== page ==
Privatisation in Russia: a new opportunity


The sale of state-owned property can today be carried out more cleanly and to greater benefit than in the 1990s

Top government officials have declared their intention to privatise a number of major state-owned and state-invested companies. The aim of replenishing the depleted Treasury can be taken out of parentheses. I would rather focus on my familiar topic of providing incentives and support for big investors.
One of the most painful consequences of the crisis has been the outflow of foreign investments. In late 2008/ early 2009, the volume of capital withdrawn from Russia reached the $165 bln mark. In this context, I see the new privatisation project as a factor for restoring pre-crisis investment spirits.

Considering past experience, organisational, legal and, probably, political provision for the new privatisation project require consideration. As do its scale, transparency and consistency. The facilities to be privatised should appeal to potential investors. The more interesting they are, the greater will be the incentive to return withdrawn funds to the economy. Very important in this connection is whether such companies as Rosneft and Sovkomflot will be included in the privatisation plans and whether VTB will join them.

Yet it will not just be a matter of Blue Chips.  There are about 6000 state unitary and state-invested enterprises operating in Russia that could be reorganised into joint-stock companies and sold off. It is worth noting that this excessive number of unitary enterprises is putting off real demonopolisation of a whole series of economic branches and holding back renewal of fixed assets. I would like to think that transformation of state-owned companies into joint-stock ones will become a trend.  This is where political intent is needed.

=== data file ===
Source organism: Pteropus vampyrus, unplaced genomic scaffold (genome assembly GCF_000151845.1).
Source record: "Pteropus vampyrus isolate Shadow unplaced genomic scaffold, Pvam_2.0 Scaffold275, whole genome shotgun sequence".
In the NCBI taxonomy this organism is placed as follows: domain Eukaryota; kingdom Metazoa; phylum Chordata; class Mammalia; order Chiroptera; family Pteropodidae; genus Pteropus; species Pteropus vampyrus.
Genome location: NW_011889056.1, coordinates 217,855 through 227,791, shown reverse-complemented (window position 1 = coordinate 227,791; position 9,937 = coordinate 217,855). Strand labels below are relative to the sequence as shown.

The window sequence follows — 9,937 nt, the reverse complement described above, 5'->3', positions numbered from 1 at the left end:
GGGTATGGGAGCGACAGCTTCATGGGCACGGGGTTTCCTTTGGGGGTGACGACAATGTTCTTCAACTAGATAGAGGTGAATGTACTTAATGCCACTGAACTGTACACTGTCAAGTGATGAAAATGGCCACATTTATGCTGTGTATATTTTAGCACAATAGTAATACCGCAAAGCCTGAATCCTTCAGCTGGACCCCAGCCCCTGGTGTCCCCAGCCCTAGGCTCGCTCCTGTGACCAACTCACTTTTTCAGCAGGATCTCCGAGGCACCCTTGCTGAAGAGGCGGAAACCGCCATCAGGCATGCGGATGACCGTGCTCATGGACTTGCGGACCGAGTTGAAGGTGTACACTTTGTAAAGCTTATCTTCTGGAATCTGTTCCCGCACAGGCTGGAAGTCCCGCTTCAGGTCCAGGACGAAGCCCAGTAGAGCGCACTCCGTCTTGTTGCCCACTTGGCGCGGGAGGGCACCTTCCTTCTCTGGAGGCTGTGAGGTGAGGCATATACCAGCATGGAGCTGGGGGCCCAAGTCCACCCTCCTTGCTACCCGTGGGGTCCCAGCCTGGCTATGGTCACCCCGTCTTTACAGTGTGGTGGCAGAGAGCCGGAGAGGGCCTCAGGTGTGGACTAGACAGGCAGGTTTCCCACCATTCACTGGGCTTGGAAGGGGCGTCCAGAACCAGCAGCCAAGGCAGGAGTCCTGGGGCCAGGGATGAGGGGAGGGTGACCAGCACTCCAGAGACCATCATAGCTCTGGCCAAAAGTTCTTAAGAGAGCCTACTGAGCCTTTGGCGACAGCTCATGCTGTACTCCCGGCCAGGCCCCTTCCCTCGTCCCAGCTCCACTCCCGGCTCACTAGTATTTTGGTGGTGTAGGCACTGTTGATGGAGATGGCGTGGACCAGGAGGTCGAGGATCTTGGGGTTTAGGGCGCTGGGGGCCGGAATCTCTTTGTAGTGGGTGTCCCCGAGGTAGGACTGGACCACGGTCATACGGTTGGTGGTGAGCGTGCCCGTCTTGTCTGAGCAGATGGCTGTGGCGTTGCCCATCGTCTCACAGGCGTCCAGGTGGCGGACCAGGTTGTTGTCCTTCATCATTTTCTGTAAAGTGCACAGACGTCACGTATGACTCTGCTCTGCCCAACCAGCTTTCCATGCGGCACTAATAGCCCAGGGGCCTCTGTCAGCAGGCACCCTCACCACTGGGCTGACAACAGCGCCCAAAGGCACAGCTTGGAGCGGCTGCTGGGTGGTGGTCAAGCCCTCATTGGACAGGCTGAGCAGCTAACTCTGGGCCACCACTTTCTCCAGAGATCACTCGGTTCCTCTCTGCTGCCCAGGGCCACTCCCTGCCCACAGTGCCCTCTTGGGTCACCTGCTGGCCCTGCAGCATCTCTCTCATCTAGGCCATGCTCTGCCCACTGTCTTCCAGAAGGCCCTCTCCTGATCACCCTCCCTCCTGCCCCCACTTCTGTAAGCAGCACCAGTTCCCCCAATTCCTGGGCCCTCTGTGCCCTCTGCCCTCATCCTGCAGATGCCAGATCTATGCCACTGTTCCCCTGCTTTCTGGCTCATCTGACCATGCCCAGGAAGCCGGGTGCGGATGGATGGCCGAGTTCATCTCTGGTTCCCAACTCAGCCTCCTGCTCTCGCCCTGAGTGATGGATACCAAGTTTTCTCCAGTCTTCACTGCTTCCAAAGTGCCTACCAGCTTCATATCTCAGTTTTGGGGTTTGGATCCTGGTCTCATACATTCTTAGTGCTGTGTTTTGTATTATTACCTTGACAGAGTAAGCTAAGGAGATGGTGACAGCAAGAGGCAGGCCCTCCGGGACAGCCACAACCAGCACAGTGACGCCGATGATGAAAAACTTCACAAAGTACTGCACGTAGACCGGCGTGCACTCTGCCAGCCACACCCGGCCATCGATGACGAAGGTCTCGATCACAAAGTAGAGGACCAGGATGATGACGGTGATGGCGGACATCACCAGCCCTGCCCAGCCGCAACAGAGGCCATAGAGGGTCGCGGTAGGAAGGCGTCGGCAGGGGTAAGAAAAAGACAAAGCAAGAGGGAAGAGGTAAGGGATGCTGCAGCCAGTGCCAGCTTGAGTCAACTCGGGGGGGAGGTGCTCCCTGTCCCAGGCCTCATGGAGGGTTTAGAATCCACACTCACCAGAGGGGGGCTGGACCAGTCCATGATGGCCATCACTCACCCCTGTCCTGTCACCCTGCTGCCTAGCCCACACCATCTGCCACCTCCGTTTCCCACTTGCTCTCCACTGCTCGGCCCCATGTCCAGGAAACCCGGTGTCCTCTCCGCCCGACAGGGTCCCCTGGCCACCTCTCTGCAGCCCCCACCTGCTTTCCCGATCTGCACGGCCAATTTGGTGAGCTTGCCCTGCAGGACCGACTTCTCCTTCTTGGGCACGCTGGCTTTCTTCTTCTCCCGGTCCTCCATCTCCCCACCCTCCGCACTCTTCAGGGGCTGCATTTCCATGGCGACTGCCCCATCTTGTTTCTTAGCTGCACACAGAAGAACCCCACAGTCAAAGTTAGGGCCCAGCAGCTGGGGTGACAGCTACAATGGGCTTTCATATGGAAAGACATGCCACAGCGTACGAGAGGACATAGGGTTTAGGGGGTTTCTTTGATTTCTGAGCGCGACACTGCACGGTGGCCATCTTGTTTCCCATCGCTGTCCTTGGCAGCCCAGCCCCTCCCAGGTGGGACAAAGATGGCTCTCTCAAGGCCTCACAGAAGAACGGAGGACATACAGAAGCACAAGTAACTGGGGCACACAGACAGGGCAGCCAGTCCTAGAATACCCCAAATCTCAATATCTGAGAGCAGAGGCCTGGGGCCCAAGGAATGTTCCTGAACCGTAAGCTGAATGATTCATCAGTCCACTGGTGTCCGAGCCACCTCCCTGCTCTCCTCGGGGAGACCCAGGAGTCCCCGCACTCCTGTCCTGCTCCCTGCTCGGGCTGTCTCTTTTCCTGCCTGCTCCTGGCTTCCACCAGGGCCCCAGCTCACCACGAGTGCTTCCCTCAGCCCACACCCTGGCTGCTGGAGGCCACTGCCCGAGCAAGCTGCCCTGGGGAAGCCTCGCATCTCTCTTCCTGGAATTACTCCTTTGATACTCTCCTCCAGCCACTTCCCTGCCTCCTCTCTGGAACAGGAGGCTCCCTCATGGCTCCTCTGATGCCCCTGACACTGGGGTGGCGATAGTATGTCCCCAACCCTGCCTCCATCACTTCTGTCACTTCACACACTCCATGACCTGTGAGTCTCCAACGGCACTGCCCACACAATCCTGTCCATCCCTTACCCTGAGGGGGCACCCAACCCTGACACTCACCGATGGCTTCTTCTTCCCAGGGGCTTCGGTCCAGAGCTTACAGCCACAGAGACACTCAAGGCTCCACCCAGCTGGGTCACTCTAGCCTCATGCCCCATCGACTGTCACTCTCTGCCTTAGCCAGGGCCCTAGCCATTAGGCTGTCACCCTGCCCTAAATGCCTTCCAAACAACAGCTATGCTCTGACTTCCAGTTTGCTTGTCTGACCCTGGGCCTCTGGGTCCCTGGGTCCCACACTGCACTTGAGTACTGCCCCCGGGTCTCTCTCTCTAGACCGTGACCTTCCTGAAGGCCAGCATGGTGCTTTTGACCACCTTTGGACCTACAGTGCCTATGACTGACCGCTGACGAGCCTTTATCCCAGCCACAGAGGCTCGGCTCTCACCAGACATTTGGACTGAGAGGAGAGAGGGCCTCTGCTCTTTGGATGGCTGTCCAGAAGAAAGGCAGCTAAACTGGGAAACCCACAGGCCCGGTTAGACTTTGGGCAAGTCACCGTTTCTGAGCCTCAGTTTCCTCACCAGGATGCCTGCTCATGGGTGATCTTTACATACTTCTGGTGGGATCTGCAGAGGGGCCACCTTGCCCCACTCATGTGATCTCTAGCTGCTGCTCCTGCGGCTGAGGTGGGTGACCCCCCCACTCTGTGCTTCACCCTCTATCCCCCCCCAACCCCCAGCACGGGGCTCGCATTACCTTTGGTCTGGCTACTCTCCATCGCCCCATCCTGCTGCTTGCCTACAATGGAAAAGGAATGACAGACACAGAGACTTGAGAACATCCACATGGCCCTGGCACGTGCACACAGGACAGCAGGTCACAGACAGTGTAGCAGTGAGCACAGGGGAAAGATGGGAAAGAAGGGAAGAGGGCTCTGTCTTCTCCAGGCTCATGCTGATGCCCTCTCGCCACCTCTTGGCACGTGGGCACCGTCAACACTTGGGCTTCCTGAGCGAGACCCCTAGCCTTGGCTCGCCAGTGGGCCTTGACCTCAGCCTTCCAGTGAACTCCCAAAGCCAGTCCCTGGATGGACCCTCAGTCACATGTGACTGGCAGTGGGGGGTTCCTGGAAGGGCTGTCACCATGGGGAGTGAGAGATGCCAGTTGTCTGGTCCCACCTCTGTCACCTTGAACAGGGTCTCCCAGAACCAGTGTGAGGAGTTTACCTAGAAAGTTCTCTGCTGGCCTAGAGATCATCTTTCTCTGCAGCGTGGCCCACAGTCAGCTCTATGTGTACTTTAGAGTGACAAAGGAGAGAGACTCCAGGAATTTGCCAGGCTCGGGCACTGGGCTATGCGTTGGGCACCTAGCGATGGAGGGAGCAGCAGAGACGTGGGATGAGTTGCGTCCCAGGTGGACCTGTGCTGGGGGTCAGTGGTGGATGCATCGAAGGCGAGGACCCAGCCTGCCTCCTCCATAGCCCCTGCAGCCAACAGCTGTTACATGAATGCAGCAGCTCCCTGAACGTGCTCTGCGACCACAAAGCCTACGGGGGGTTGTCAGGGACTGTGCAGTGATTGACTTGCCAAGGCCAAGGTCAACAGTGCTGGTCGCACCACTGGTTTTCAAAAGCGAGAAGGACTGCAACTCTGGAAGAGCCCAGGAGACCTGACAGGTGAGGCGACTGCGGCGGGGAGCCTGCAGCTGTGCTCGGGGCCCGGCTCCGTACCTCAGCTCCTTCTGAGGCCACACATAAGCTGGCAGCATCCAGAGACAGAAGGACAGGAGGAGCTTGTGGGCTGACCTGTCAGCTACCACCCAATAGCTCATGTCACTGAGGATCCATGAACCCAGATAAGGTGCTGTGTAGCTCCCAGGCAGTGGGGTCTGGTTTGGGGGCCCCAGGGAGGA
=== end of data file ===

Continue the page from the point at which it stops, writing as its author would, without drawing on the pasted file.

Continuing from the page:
Finally, the inefficiency of state companies is nowadays on virtually everyone’s tongues. Privatisation of these assets seems no less promising than all the rest.
Even so, the privatisation auctions must be organised and regulated to preclude any subsequent doubts and objections. This obviously means competent administration rather than new legislation. In particular, the biggest foreign investors must be allowed the greatest possible access. Otherwise, how can a real market price be guaranteed for the shares? Similar auctions in the mid-to-late 1990s came in for many complaints about their lack of transparency and unpredictability and major foreign players were not allowed on to the Russian market at that time. How could sales at “real market prices” be expected?

The current privatisation might prove more successful for another reason. Compared to the mid-1990s, the right of private land ownership has now appeared in Russia and today’s land legislation does not, in my opinion, in any way impede privatisation. Maybe we do need to say a final farewell to the institution of “termless, gratuitous use”, with its legal nature unclear to both investors and the authorities. Investors now choose between leasing and purchasing: the legal consequences of each of these are precisely regulated by law. In many regions, there is an effectively operating institution by which owners of buildings and structures enjoy the exclusive right to privatise or purchase the lease rights to the land plots accommodating their real estate. Moscow is somewhat of an exception. When land plots are purchased in the capital at a price of 20% of their cadastral value (that is, on beneficial terms), the city authorities prohibit construction and reconstruction on them. The final purchase price of a land plot not encumbered by such a ban might reach 100% of its cadastral value, so it proves more profitable to lease it. Maybe the Moscow Government no longer needs new investors …

Privatisation of unitary enterprises and state-owned shares (stakes) should provide new benchmarks for major investors, expand the securities market and improve the competitive environment. From the legal standpoint, I see no serious impediments.

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